Publication Type: Paper/Poster Proposal
Abstract: As researchers devise more efficient and economic ways of collecting data, and as Web-based surveys become more refined and popular, survey methodologists need to advance the current data collection techniques to insure validity and reliability of data collected through the Internet. In order to make self-administered Web-based surveys more user-friendly, it is critical to recognize and understand the respondents’ experiences as they complete the survey. For the computer-savvy respondent, a Web-based survey can be a pleasant experience; however, an individual with little or no knowledge in computer use could find the Web-based survey particularly frustrating.

In 2002, the data collection exercise for the federally funded 21st Century Community Learning Centers Program annual performance report transformed an existing paper survey to a Web-based interface, and more than 5,000 after-school center directors were required to submit their data online. By not relying on “volunteer-only” respondents, this survey was unique from most data collection practices.

This paper discusses experiences reported by the respondents as well as observations made by the author on the patterns of response, for example, the proportion of errors by question type, and the overall response rates of the paper survey and the Web-based survey. It will be interesting to see if survey methodologists are addressing the real challenges faced by respondents as they complete Web-based surveys.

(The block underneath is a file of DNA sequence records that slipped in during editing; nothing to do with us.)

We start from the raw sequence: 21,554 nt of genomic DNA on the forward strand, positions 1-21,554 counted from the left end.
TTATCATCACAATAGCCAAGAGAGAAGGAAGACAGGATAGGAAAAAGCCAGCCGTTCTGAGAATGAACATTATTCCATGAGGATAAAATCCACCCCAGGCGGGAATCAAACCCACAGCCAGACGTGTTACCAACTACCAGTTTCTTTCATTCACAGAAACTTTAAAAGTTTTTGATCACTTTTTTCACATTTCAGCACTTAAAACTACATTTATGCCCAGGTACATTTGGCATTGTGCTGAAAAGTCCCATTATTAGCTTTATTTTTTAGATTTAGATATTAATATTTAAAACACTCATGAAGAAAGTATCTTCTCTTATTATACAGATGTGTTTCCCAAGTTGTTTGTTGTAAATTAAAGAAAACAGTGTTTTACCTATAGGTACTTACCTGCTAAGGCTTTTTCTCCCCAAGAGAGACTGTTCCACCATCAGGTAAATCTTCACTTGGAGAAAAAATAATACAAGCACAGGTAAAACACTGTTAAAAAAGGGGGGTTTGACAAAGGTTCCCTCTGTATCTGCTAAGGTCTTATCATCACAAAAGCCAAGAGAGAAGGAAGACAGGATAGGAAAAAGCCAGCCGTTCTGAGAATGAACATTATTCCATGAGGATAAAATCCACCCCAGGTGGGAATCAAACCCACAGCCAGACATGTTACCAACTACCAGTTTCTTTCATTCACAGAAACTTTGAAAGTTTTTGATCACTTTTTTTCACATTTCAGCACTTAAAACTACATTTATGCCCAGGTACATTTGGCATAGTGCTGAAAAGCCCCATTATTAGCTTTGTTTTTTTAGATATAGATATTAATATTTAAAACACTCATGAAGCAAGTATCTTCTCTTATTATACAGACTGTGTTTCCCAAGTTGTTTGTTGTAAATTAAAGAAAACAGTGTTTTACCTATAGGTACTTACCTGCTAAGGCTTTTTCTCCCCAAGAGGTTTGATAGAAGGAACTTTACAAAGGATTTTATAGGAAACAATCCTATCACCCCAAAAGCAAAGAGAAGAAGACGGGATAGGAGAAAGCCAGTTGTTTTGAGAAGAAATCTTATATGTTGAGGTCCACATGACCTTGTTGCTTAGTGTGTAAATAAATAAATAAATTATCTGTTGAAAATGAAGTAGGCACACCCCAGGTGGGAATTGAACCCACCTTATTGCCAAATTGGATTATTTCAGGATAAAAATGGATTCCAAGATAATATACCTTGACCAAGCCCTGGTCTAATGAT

2005 - American Association For Public Opinion Association Words: 281 words || 
Info
4. Crawford, Scott D.., McCabe, Sean Esteban. and Kurotsuchi Inkelas, Karen. "Using the Web to Survey College Students: Institutional Characteristics That Influence Survey Quality" Paper presented at the annual meeting of the American Association For Public Opinion Association, Fontainebleau Resort, Miami Beach, FL, <Not Available>. 2020-02-25 <http://citation.allacademic.com/meta/p17005_index.html>
Publication Type: Paper/Poster Proposal
Abstract: The Web has gained acceptance as a tool for survey researchers. It has also been found to have introduced a whole new gamut of potential cost and error trade-offs, and re-introduced long known trade-offs. As Web survey quality is explored and the Web is used to study new ideas and populations, there is at least one population where the Web survey has been found to be a very effective tool: college students. However, there remains significant work to fully understand how to most effectively use the Web when conducting survey research among college students.

In our experiences with several multi-campus student surveys, the same implementation process and questionnaire has resulted in significantly different rates of response and survey completion from one campus to another. During the spring of 2004, the National Study of Living-Learning Programs (NSLLP) was conducted among undergraduate students at thirty-four college campuses. Response rates (AAPOR RR2) for each campus varied from 17% to 52%. Simultaneously, school administrators at each campus were surveyed about their institutions adoption of Internet technologies, student use of computing facilities, the general culture of email use at their campus, as well as other activities outside of the control of the research team that individual schools may have done to promote the NSLLP.

In this presentation, we will describe what we found to be key characteristics about a college environment that results in high response rates to a Web survey. We will also describe what other institutional efforts were found to be effective at increasing response rates. We will discuss how our results may be used to tailor a Web survey data collection to fit specific campus characteristics.